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Posted: Nov 28, 2007
Carbon nanomattresses to provide tunable damping properties for nanodevices
(Nanowerk Spotlight) In most mechanical systems, friction or vibration are often considered to be negative attributes because they results in wear and unnecessary energy dissipation. Tribological issues such as friction, wear, and vibration have always plagued developers of small-scale mechanical devices. As devices get smaller and even reach the nanoscale, this problem becomes more acute due to the extreme surface-to-volume ratios these devices have. In nanomachines damage to even a single atom layer could mean disaster. Nanotechnology researchers basically have two ways to address this problem: they either could apply traditional tribological methods by trying to integrate dampers and low-friction materials with their nano- and microdevices - which becomes increasingly complex and costly at the nanoscale - or they could try and develop intrinsic damping materials that have hard, low-fiction surfaces to lower wear yet still maintain high compressibility and elastic properties to provide resistance to vibrations and shocks. Finding materials that address these problems individually is not difficult but fabricating a structure that combines all of them is nearly impossible because of the conflicting nature of these attributes. However, in what researchers have dubbed a 'nanomattress', a unique structure containing aligned carbon nanotubes (CNTs) covered with a hard layer of diamond-like carbon (DLC) results in a carbon-based composite material with outstanding mechanical properties.
"We achieved an excellent candidate for an intrinsic damping material by combining highly elastic CNTs with a DLC film" Edwin H.T. Teo explained to Nanowerk. "Moreover, with damping dependant on tube density and the physical attributes of the CNTs, adaptations for various applications can be easily made by adjusting these parameters. As DLC and CNTs are wear- and chemical-resistant and inherently stable at high temperatures, the composites may find application as perfect environmental seals for micro- and nanodevices. This seal would not just protect the components from harsh environments but also provide mechanical vibration isolation and wear protection."
Cross-sectional SEM image showing the composite film, which resembles a spring damping system where the CNTs act as shock- and energy-absorbing pillars that support the top, ultrahard, a-D ceiling. (Reprinted with permission from Wiley-VCH Verlag)
"What we have with CNM is a new material that has superior wear resistance and yet still has damping properties" says Teo. "Probably the most important aspect of this composite is the ability to tune this damping behavior by adjusting the underlying carbon nanotube forest. Furthermore, with air or vacuum space trapped between the external environment and the a-D film – using the CNTs as spacers – a good degree of thermal isolation
may also be expected from such composites."
The researchers in Singapore believe this composite film could have far reaching applications in areas of nanotechnology especially in biological, space, and military technologies where survivability in harsh and hostile environments are essential to their function.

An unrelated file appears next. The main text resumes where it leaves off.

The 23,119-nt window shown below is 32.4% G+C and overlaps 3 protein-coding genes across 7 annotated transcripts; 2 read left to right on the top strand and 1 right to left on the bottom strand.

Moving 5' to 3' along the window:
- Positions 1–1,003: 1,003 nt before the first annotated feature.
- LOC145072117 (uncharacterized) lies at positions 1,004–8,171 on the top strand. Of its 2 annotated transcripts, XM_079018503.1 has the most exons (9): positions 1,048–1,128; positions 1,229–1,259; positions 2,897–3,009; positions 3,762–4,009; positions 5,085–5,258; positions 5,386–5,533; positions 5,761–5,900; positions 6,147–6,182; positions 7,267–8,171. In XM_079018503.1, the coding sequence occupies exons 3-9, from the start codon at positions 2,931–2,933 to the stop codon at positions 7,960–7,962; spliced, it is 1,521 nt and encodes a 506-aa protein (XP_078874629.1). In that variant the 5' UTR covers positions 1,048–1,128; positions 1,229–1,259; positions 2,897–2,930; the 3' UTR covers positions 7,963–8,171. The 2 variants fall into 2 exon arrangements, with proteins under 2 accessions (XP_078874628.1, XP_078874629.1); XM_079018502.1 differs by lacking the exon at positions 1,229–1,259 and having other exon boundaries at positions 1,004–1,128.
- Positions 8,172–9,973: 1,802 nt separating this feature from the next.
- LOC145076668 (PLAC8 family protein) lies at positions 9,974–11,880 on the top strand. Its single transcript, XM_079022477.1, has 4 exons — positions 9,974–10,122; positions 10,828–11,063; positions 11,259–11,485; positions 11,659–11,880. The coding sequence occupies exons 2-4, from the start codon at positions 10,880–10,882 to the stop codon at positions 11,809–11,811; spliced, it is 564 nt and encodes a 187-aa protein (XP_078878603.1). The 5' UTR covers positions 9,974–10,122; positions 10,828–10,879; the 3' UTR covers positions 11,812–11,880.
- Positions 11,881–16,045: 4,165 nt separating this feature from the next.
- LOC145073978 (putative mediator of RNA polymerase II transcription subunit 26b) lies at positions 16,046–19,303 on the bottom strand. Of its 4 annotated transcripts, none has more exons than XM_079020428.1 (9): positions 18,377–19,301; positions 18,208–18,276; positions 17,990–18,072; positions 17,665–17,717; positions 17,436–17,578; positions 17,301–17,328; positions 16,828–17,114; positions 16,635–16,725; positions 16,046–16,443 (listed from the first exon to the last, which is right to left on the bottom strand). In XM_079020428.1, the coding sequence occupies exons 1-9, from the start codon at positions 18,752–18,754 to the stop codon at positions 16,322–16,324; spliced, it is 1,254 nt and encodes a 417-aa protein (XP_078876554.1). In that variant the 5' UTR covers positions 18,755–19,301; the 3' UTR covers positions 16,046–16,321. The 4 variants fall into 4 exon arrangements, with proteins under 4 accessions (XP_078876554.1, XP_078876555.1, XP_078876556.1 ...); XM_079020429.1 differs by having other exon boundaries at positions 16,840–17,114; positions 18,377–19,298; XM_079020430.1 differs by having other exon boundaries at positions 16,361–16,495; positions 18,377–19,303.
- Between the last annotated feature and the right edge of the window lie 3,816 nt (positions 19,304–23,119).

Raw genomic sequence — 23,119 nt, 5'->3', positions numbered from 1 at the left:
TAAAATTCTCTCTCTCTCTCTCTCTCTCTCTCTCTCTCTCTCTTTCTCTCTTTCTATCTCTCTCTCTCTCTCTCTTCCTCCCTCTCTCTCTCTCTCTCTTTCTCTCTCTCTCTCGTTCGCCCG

The researchers point out that this is an entirely new material system. The novelty lies in its design and how it is made – using the same element in the construction of a hybrid material is quite an unconventional approach. "The approach of using carbon on carbon is simple and elegant in form and I am surprised it has not been done before" says Teo.
The hybrid film was prepared by first growing a dense, vertically aligned, multi-walled CNT network (CNTs are ca. 7 µm long with 200 nm diameters) by thermal chemical vapor deposition on a conductive silicon substrate.
"This prepared sample was then placed in our patented, off-plane, double-bend, filtered cathodic vacuum arc system with substrate pulse biasing to deposit a 5 µm a-D film on the surface of the CNTs" explains Teo. "In order to confine the coating to the top of the CNT film and prevent it from seeping through, we employed a negative substrate pulse bias. Because of the negative voltage pulse on the CNT substrate, the high-energy positive carbon ions were attracted primarily to the tips of the CNTs, forming a-D nanospheres."
As these spheres increased in size, they coagulated into a thick, solid a-D film on top of the CNTs. Teo says that the top layer that formed in this manner adhered very well to the tips of the CNTs, as the carbon ions formed strong covalent C–C bonds to them. "With a hard, solid top, the nanomattress is now capable of distributing the forces applied to it uniformly to the underlying CNTs, which act like the springs of a mattress."
Subsequent exposure of the obtained composite nanostructure to various structural and mechanical tests confirmed that the nanomattress exhibits unique properties.
After performing various load tests on the new composite material, Teo and his colleagues expect the viscoelastic properties of the nanomattress to be largely dependent on the density of the CNTs within the film as well as on their physical dimensions and type (single vs. multi-walled).
"With fewer CNTs to support the top film, the composite materials would likely be easier to compress compared to a higher density material" says Teo. "Physical dimensions such as length and width would have a direct influence on the stiffness of the CNTs and, therefore, the amount of energy needed to bend them. Hence, it should be possible to grow composite films with various damping and shock-absorbing properties that can be controlled by the dimensions of the CNTs, area density, and the overgrown a-D layer."